This is blog post # 500.
As in, the five hundredth post I’ve posted.
But, forgive me for indulging today. I’m celebrating.
When I began this blog in January 2011, I wrote for the love of sharing my thoughts and experiences and also for promoting my first novella, The Dogtrot Christmas.
I had little idea, though I should have, how the blog would rule my life.
My husband didn’t either.
It’s a joy most of the time, though the twice weekly deadline can become a chore.
The need to write and maintain the website runs in the background of my mind all the time. I’m constantly thinking, “that would make a great blog post,” and scribbling down notes on my church bulletin, and sending myself cryptic emails with subject lines like: Lego and boats.
This is blog post #500 published, but I’ve got lots more to say and to come. Keep reading!
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For blog post # 500, I’m going to honor some of the favorite and most read posts. Here they are:
This post struggles to answer the question so many fans of Oswald Chambers debate–why would God allow such a man at the top of his ministry in the middle of a war when he pretty much led a revival among ANZAC troops, suddenly die?
A tough question and one I wrestled with while writing my (as yet unpublished) A Poppy in Remembrance.
But as I thought about it and looked at the ultimate result, I saw an answer.
It’s led me to my next book, but that’s a story for another time.
This silly post was the result of not being able to think of anything else to write when the deadline loomed. I closed my eyes while sitting in front of the computer and tried to think of something. I remember this story I’d recently told, and typed it up. For a very long time this was #1.
I’ve also been chastened by someone, that I was treating the subject of nudity in an undignified manner.
Maybe, but I really think the post was about my sense of the absurd. You choose.
In a series of surprising events, my husband and I suddenly became host parents to two Chinese teenage boys one summer. Since I was working on my (as yet unfinished) Civil War novel, we’d made arrangements to attend the local Civil War games two days after the 13 year olds arrived.
How would you explain the Civil War to two teenagers from inland China?
We tried: cannon, gunfire, horses, swords, soldiers, camping and Abraham Lincoln.
I’m not sure they understood, but they loved the whole day!
And while there, I did research–including what exactly the women wore under all those layers.
I love the title–and of course it’s true!
My mother died three days before Christmas and the holidays are difficult, even twenty years later. I wanted others staggering through the horror to read how we’ve managed. I hope this post helps.
Why these posts?
These posts perhaps best encapsulate what is close to my heart: recognizing the fingerprints of God in everyday life.
In all the Oswald Chambers-related posts (20; so many he gets his own tab), I’m talking about a man of God who lived his life to his utmost for God’s highest.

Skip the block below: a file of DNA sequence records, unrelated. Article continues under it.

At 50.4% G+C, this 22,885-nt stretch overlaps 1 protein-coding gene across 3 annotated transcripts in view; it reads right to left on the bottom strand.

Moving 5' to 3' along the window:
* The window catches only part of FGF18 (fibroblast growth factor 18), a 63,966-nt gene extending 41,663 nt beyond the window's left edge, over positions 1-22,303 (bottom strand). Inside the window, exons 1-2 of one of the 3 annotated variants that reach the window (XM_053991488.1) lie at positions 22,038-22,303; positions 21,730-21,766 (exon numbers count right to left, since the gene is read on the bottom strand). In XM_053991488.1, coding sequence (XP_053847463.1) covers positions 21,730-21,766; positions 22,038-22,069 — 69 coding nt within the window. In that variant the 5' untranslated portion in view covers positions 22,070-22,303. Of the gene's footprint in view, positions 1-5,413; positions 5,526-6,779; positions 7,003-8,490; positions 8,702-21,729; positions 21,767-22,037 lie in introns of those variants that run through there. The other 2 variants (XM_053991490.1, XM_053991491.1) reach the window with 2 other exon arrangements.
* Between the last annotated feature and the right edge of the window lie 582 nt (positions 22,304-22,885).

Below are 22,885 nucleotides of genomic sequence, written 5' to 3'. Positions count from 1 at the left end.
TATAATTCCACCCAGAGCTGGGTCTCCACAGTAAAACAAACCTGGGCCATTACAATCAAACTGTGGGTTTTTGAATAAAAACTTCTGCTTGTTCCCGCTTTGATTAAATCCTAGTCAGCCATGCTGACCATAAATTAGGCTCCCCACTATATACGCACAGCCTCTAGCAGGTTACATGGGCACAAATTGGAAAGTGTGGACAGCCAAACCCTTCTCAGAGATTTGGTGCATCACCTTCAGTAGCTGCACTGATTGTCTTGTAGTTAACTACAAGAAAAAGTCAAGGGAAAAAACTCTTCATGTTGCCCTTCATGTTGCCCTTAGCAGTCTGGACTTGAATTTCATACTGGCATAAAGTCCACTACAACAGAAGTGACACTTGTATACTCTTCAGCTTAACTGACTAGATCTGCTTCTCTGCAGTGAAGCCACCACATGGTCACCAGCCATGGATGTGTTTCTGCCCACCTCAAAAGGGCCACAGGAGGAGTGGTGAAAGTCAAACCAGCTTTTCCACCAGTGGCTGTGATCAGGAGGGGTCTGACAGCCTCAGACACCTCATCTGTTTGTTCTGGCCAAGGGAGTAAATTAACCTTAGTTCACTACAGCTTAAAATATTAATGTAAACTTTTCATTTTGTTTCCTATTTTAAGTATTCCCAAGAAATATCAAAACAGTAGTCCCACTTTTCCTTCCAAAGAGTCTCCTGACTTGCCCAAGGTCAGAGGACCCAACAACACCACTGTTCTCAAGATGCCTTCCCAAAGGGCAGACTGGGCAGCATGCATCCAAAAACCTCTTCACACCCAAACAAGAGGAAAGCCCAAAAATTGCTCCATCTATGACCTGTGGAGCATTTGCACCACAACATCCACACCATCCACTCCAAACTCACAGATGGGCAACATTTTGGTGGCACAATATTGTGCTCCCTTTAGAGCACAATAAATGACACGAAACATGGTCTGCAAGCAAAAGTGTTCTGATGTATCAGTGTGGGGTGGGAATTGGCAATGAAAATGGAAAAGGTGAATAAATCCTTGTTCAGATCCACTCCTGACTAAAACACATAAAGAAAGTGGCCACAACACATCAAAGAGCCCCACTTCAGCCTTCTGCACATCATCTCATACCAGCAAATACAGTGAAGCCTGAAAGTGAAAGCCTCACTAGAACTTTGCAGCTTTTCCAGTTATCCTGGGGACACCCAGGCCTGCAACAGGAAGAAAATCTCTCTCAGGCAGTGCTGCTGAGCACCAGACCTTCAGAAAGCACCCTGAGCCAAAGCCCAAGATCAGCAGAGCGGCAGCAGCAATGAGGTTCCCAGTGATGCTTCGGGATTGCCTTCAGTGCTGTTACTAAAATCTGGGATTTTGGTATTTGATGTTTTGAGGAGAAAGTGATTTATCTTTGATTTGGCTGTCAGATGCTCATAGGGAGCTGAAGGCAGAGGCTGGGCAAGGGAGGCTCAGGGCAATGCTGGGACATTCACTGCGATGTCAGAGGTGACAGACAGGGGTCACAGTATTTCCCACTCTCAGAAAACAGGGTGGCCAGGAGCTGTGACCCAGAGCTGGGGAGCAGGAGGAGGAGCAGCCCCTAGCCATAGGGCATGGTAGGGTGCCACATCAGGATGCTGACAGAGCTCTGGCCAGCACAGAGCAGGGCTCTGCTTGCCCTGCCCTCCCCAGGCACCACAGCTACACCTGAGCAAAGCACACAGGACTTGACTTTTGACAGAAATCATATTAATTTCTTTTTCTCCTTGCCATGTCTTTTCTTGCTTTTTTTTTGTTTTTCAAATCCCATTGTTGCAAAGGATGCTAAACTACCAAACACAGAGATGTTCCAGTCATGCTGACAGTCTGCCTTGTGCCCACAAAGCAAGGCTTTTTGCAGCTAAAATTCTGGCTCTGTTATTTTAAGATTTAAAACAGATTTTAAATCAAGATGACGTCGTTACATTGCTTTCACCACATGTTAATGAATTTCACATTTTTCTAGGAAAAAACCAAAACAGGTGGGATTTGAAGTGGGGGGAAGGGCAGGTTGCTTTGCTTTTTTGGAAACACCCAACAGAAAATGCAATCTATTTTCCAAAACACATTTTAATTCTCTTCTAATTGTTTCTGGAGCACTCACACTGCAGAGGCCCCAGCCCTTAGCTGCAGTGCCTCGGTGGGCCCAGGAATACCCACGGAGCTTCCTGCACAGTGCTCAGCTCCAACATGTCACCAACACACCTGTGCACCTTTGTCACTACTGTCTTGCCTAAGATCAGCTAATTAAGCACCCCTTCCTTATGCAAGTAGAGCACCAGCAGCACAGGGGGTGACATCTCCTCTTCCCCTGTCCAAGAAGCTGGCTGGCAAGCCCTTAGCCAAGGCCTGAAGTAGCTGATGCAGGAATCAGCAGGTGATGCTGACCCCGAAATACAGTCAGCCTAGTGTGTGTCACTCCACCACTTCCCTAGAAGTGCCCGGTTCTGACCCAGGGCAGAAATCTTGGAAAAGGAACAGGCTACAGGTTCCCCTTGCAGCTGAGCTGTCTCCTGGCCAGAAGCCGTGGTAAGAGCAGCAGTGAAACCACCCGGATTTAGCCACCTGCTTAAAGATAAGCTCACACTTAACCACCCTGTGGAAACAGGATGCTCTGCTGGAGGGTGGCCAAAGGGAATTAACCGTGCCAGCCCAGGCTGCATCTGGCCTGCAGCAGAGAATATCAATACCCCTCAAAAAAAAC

And not just OC, but his wife Biddy and all those who have read My Utmost for His Highest for the last 88 years. My blog posts on Chambers regularly hit on the first and second pages when you google Oswald Chambers.
At least a dozen people read one of these posts every day. They provide the biographical information and thoughts others seek. It’s a honor to minister that way.
The Nudist Colony Field Trip and Civil War Dresses highlight several points of my life: absurdity, travel, whimsey, history and what my husband calls, “Connecting dots that may or may not be there.”
I love to tell stories and provide what I consider interesting information.
They’re also fun to write.
Death at Christmas appeals to my real life where I teach Bible study, listen to broken hearts as a lay counselor and honor people I love.
It’s a great writing–and living–life.
Why write a blog, much less blog post #500?
The experience of writing down ideas, putting together thoughts and amusing readers grabbed me as a child. I used to read Jack Smith‘s column in the Los Angeles Times. I loved the vignettes of his life, comments on southern California, wildlife sightings in his yard and his travel adventures.
That’s the sort of friendly, musing reporting I wanted to do.
When I got to UCLA and became a reporter, I lobbied several times for a columnist slot.
“Nope,” editor after editor said. “People come in all the time asking to be a columnist and we always say no. You have to be dead on, never missing a deadline and you have to write about interesting things. Sorry.”
The UCLA Daily Bruin did not have a columnist during my years on the paper. I couldn’t even write a column when I WAS an editor!
A blog really is nothing more than a personal column.
And that’s why writing the blog, and blog post # 500, is a delight to me.
Thanks for reading.
I’d be thrilled and honored if any readers would remember a post I wrote that meant something to them and note it in the comments.
To celebrate blog post # 500, I’ll give away one copy of each of my books to six randomly selected commenters on this post. (Alas, US only, unless you’ll take an ebook–and then it’s open to the world!)
Contest ends at midnight Monday, August 31. Winning names will be drawn out of a hat by adorable grandchildren and will be announced next Friday, September 4 on this blog.)
Reflecting on writing the 500th blog post Click to Tweet
Why write a blog, much less 500 blog posts? Click to Tweet
Top 4 blog posts: Oswald Chambers, Nudist Colony, Civil War and Death Click to Tweet